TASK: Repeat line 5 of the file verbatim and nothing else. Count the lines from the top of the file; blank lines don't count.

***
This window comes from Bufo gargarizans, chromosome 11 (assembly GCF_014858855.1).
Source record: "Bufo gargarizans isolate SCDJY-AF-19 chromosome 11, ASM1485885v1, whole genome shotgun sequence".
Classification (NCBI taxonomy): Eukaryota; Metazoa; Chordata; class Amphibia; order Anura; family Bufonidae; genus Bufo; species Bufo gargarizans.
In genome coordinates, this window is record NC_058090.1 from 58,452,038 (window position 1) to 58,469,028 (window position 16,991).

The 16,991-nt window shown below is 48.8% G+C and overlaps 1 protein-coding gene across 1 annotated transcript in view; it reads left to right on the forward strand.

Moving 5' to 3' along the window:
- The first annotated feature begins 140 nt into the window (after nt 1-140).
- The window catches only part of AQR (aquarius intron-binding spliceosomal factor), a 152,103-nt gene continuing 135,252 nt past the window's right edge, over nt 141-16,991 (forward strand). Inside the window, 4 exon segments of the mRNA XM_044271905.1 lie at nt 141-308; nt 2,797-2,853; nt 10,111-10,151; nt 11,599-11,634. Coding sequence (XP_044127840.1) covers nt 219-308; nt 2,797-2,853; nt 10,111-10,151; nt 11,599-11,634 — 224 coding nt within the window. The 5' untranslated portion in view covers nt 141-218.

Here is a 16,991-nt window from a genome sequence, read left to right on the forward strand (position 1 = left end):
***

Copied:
The 16,991-nt window shown below is 48.8% G+C and overlaps 1 protein-coding gene across 1 annotated transcript in view; it reads left to right on the forward strand.